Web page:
Comic conventions by today’s standards tend to include much more than just panels and guest speakers about comics specifically. Featuring awards shows, formal dinners and cosplay as major elements in the convention, there has been a major move from the original days of promoting comics themselves into a world of commercial sales and autograph signings.
The first comic conventions began as offshoots from what was originally deemed sci-fi conventions and typically had less than a hundred attendees. Beginning in the 1970’s this new type of convention focused primarily on comics and comic book culture. Today these events are often multiday and held over weekends, sometimes even over holiday weekends as this allows attendees to have an extra day for travel or to see speakers.
Traditionally these comic cons were organized by not for profit groups and admission was based on a membership fee, whereas today, with the commercialized nature of such events, tickets can be bought for the weekend, with one-day passes often sold at a discount.
Typically, attendees can expect to get autographs from comic creators, famous celebrities and take in some of the amazingly well put together cosplay creations. Panels and discussions about comics, where they are headed and where they have come from are often also featured events, as well as celebrities and Q&A sessions with speakers.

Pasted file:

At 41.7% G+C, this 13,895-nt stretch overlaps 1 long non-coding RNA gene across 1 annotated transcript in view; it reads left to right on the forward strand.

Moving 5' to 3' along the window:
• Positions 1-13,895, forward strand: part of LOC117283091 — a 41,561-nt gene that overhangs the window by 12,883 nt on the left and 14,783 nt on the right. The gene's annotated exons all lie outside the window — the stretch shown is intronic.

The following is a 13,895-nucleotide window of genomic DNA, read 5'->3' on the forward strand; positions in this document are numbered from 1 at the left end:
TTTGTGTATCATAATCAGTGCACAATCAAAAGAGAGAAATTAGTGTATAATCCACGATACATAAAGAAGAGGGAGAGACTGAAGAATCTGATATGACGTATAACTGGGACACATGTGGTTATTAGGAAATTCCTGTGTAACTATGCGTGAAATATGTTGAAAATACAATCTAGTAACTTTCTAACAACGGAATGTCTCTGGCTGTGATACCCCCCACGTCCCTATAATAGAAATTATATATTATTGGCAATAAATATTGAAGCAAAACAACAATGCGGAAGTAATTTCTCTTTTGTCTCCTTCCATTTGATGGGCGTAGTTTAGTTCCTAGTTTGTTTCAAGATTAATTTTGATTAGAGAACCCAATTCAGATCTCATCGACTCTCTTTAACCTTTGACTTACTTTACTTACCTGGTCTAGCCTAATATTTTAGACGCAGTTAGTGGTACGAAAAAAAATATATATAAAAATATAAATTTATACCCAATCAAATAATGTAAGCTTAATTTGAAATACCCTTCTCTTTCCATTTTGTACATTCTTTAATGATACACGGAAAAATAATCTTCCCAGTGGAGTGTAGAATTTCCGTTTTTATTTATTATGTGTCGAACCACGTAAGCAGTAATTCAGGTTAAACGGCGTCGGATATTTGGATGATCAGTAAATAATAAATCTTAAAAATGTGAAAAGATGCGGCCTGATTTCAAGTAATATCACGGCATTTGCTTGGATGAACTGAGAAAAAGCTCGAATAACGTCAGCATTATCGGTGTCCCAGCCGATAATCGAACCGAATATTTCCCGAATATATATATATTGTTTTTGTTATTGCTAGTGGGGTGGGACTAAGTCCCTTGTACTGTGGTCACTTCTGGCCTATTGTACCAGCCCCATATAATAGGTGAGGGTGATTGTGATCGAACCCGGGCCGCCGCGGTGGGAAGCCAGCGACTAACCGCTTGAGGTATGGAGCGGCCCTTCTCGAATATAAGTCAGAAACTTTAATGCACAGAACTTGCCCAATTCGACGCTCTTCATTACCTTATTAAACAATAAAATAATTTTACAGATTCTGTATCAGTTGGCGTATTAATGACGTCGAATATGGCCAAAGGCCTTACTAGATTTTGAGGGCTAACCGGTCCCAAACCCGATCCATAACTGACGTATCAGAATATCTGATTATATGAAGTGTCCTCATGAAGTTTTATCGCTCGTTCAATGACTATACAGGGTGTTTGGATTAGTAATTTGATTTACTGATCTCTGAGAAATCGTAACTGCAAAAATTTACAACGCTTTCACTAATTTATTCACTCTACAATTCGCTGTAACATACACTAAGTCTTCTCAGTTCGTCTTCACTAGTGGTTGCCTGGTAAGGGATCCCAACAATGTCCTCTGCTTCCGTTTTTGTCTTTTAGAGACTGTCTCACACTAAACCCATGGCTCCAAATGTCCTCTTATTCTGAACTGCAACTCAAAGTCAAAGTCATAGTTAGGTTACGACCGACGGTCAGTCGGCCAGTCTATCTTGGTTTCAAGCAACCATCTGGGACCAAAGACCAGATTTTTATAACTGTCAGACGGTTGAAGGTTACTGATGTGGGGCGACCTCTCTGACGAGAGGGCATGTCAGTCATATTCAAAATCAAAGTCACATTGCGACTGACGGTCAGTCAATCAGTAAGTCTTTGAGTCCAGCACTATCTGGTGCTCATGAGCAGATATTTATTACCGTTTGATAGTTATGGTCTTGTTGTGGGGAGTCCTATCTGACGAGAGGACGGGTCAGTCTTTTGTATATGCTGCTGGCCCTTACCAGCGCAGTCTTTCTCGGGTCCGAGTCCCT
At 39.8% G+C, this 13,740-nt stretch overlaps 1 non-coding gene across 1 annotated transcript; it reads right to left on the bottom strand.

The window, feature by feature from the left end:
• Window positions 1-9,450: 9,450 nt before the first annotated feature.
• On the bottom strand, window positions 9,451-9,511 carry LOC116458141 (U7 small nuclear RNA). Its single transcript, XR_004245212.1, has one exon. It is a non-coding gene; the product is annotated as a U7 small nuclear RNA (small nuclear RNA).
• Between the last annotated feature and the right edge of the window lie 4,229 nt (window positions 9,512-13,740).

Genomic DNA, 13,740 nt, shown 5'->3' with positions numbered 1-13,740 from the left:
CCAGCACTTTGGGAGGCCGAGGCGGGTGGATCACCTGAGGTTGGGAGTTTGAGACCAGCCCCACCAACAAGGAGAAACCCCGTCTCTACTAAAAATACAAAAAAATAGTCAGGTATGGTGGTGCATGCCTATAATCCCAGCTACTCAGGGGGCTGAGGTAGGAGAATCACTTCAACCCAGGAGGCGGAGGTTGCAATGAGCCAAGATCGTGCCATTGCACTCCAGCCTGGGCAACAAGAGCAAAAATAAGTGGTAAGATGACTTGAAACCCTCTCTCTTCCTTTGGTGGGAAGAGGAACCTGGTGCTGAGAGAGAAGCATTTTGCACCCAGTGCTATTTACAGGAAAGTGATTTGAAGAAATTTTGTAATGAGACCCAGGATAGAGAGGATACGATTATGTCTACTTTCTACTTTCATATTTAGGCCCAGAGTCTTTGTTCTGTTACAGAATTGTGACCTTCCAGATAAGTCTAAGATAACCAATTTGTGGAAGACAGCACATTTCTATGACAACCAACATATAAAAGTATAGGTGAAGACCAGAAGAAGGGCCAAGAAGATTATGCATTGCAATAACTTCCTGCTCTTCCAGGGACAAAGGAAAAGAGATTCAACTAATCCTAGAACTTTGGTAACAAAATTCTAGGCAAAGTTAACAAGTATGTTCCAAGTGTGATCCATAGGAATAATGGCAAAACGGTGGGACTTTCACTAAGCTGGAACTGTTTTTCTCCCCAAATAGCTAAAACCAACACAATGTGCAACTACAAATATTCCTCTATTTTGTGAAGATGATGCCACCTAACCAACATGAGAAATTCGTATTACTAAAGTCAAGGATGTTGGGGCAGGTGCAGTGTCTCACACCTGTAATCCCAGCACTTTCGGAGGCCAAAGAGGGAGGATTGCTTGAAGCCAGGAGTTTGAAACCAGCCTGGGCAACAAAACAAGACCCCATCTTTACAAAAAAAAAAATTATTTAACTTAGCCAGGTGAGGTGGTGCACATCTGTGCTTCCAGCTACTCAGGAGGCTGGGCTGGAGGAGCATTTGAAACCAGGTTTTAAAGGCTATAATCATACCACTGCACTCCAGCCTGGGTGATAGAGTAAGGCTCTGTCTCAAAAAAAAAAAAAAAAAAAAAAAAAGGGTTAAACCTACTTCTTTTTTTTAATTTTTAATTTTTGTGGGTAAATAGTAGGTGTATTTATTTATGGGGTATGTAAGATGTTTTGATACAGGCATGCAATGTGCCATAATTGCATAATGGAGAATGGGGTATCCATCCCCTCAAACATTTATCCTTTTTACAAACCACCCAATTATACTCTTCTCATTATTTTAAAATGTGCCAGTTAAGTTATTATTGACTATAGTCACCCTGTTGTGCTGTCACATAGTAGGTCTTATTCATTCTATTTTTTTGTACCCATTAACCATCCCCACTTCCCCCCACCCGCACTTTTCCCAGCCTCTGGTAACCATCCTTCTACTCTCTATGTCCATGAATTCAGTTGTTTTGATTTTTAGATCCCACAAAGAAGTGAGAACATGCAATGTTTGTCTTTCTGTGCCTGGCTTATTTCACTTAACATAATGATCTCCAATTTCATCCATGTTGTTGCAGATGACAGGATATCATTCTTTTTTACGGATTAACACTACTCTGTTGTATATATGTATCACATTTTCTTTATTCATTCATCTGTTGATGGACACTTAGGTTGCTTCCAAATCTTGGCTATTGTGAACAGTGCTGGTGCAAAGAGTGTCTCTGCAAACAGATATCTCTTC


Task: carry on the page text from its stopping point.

Comic conventions were born in the US but have since spread the world over with conventions now held in almost every major city in the world. Each convention comes with its own eccentricities and private jokes and it is part of the charm for convention goers that attend specific events each year.
The first recorded comic convention was held in New York City in 1964, called New York Comicon, and was organized by comic fans. The largest convention today, in terms of attendees is Japan’s Comiket, drawing half a million people annually to its show. This number seems almost unreal when you know that the first conventions catered to less than a hundred people.
Recent to comic conventions, cosplay (costume play) has blown up and is almost its own draw for attendees, some of which come specifically to show off their own costumes and marvel at those of others. It could almost be said that cosplay deserves its own convention these days, and it certainly might when you consider that cosplay in and of itself has its own Wikipedia page.
Certainly, many fandoms have arisen out of the base of comic conventions and annually, these shows generate billions of dollars in revenue. San Diego Comic-Con International alone boasted a whopping $180 million in revenue in 2011.
Commercialization of these events has led to smaller ‘festivals’ being produced by groups of fans, in an attempt to get back to the basics of why comic conventions were started in the first place. Rather than featuring celebrities and a push on sales of comic related merchandise, these new festivals are again being organized by fans and feature some of the vision of the original conventions – no fees for entry and focus on comics as literature.